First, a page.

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Thinning Single Bevel Knives
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Thread: Thinning Single Bevel Knives

  1. #1
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    Thinning Single Bevel Knives

    I'm certainly not looking to try this I'm wonder if it is possible or if it ever done. I can only guess that you start by grinding away above the shinogi line, but it just seems like a good way to start wrecking a knife.

    Anyone ever done this or seen it done. Again I'm not looking to do it just a curiosity.

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    Because of how single bevel knives are designed to be used, I wouldn't think there'd be much point to it.

    I can think of only one reason to do something like this and that would be to move the shinogi line back down after it was moved up while repairing a really damaged knife.
    “Ignorance more frequently begets confidence than does knowledge.”

  3. #3
    Senior Member UglyJoe's Avatar
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    If you sharpen correctly you are "thinning" the knife simultaneously with sharpening it. This is why you NEVER put a new edge bevel on a single bevel knife. You should be raising the shinogi simultaneously with raising the edge itself, so the blade road remains uniform and the knifes geometry remains the same. If you add an edge bevel without blending it into the main bevel and raising the shinogi a complimentary and correct amount, you are sharpening incorrectly.

    However, if you wish to thin the the knife and bring the shinogi back down a bit then you would thin above the bevel. I've seen this done before, but it is by no means "regular" maintenance of the knife. This is maintenance meant to extend the life of a knife that has been well used all ready.

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    Quote Originally Posted by UglyJoe View Post
    If you sharpen correctly you are "thinning" the knife simultaneously with sharpening it. This is why you NEVER put a new edge bevel on a single bevel knife. You should be raising the shinogi simultaneously with raising the edge itself, so the blade road remains uniform and the knifes geometry remains the same. If you add an edge bevel without blending it into the main bevel and raising the shinogi a complimentary and correct amount, you are sharpening incorrectly.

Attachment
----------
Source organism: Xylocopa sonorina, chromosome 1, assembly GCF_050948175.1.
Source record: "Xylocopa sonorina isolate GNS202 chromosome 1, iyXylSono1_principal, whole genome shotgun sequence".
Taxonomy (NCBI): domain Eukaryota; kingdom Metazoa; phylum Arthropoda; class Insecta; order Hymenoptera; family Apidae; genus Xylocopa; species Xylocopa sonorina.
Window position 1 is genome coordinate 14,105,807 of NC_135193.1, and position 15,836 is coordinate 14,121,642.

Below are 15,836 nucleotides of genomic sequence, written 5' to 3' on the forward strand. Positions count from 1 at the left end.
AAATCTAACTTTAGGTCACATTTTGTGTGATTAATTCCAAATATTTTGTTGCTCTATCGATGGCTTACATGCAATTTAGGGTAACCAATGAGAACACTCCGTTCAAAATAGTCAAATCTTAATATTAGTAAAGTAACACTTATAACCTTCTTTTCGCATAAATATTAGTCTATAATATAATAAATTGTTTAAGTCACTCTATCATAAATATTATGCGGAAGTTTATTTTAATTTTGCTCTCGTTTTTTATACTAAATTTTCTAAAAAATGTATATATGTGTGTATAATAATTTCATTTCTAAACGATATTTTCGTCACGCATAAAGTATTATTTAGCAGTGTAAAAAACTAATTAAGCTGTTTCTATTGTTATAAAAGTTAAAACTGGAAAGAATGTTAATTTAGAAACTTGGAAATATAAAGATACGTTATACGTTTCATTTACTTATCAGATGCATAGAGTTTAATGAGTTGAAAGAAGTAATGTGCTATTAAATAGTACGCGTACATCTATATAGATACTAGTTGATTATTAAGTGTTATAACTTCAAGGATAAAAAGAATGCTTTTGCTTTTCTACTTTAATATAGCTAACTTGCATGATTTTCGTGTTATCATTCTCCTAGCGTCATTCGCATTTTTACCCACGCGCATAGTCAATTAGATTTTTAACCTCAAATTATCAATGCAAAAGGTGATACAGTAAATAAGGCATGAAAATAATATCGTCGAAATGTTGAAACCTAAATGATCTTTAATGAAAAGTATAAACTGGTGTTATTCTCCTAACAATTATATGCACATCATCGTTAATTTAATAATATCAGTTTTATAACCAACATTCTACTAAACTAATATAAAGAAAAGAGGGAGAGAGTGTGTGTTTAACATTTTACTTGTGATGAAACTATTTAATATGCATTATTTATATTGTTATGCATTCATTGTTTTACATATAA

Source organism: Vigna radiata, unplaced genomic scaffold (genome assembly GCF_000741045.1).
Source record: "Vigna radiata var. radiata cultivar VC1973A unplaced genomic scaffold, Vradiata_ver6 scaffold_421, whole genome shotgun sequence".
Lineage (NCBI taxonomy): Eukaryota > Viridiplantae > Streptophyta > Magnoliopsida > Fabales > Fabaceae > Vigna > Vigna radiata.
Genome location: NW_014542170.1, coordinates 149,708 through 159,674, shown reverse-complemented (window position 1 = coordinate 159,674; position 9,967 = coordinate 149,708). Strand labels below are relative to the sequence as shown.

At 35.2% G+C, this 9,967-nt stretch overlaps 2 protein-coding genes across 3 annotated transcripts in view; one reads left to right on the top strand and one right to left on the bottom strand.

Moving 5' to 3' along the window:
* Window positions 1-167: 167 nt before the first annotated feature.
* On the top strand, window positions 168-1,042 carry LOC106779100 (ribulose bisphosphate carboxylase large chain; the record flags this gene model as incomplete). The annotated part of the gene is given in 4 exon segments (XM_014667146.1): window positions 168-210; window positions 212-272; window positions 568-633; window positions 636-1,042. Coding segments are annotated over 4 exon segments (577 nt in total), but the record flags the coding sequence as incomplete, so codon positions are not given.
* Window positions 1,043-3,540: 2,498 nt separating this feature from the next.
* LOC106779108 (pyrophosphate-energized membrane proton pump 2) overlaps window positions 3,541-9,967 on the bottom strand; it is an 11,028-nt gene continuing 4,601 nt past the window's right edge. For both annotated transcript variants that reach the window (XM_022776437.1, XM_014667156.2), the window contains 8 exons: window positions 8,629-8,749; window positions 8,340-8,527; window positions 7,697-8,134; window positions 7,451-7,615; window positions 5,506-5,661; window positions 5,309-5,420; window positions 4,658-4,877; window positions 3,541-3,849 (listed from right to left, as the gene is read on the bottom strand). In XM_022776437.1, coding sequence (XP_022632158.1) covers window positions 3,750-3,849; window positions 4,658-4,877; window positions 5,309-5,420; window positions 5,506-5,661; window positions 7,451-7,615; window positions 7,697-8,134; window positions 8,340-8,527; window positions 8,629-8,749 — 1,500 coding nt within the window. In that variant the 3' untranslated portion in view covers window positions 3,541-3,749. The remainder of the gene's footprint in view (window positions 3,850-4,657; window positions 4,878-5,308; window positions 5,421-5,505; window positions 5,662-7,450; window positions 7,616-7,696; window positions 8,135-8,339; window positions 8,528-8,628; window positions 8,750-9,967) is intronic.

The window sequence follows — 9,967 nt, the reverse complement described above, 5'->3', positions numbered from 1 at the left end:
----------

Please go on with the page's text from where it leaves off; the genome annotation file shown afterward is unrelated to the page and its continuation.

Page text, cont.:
However, if you wish to thin the the knife and bring the shinogi back down a bit then you would thin above the bevel. I've seen this done before, but it is by no means "regular" maintenance of the knife. This is maintenance meant to extend the life of a knife that has been well used all ready.
    Makes sense and that has been my experience and understanding with my knives. Like I said I'd just never heard of it(probably for good reason) so I thought I'd ask.
    Thanks for the info

  5. #5
    Senior Member Citizen Snips's Avatar
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    i would not ever try to change the geometry of a single bevel knife. with any quality single bevel maker, great care has gone into the crafting of a knife that shouldn't be messed with. when i sharpen my single bevels, i do everything i can to preserve the integrity of how the knife was crafted and to keep the knife in working shape as long as possible. i think the explanation by ugly joe says it all
    It's like my ol' grandpappy used to say; "The less one makes declarative statements, the less apt he is to look a fool in retrospect"

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